We have also sought to give students in these regions a foundation on which to build their lives. After receiving a school background with improved resources and technology literacy, these students often go on to pursue advanced education and employment opportunities. A full 60% of students surveyed at our beneficiary schools reported continuing their education while 57% were able to secure solid employment. With the generosity of our corporate sponsors, compassionate donors and individuals like you, we will continue to increase those numbers.
Sazira Secondary School, Kabasa Secondary School, and Mekomariro Secondary School are three schools in the Bunda District equipped with our solar-powered computer labs. Our plans for the Sazira Secondary School will take the school’s current SPARC lab of five computers and transform it into a SPARC+ lab equipped with twenty. This installation will impact 822 girls and boys aged 14-18 and 37 teachers. As one class graduates and another begins, more students will benefit from the services we provide.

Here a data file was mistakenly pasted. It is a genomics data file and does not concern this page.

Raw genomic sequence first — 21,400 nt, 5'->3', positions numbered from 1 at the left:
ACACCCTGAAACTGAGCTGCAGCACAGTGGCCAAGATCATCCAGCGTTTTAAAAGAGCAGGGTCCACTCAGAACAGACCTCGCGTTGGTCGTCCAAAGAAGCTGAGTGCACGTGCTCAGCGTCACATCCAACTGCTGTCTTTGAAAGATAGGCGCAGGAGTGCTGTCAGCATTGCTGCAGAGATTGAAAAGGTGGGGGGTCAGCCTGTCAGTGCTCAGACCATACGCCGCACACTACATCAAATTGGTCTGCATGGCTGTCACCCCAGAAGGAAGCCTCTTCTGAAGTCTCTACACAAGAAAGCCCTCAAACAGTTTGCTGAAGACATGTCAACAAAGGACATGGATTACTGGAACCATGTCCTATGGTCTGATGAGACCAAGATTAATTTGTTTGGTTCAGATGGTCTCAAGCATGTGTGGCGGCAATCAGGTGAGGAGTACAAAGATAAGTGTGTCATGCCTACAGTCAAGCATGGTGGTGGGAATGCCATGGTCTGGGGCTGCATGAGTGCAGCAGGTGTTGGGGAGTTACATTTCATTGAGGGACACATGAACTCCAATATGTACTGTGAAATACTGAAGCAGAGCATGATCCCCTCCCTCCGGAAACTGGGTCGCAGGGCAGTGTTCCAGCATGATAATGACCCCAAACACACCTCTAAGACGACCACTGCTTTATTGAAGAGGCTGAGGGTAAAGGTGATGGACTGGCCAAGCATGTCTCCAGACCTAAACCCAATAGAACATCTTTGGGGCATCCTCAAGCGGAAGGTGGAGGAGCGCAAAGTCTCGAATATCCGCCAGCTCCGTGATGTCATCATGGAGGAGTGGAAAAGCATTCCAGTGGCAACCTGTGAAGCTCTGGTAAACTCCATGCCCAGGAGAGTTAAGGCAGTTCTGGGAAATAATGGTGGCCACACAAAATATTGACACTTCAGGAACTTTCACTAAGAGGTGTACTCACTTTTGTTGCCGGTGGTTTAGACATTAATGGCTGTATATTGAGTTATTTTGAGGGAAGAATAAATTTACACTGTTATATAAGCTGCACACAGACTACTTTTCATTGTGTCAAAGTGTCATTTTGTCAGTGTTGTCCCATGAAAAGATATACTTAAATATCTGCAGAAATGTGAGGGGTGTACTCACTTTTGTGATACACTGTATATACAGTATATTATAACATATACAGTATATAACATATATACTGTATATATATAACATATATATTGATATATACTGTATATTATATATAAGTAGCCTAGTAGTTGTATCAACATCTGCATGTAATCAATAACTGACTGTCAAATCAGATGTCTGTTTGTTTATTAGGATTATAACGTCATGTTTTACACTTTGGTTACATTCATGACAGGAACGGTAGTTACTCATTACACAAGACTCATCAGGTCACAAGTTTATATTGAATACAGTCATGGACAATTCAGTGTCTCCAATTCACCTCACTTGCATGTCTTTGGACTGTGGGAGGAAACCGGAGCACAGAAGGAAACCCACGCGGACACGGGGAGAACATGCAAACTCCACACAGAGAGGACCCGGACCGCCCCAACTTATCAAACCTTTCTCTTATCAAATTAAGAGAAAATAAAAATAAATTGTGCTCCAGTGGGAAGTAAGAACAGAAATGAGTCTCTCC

As an international non-profit, we remain committed to our mission of enhancing education and stimulating the imaginations of students in developing countries. We also respect and incorporate the values of the local culture, emphasizing cooperation over competition, community over the individual, modesty over pride and spiritually over materiality. Combined with our dedication to utilizing solar power and open source technology in every lab we install, we feel our cause is a worthwhile charity for our patrons.
Join us in our efforts to continue expanding the resources available to the Sazira Secondary School by donatingtoday!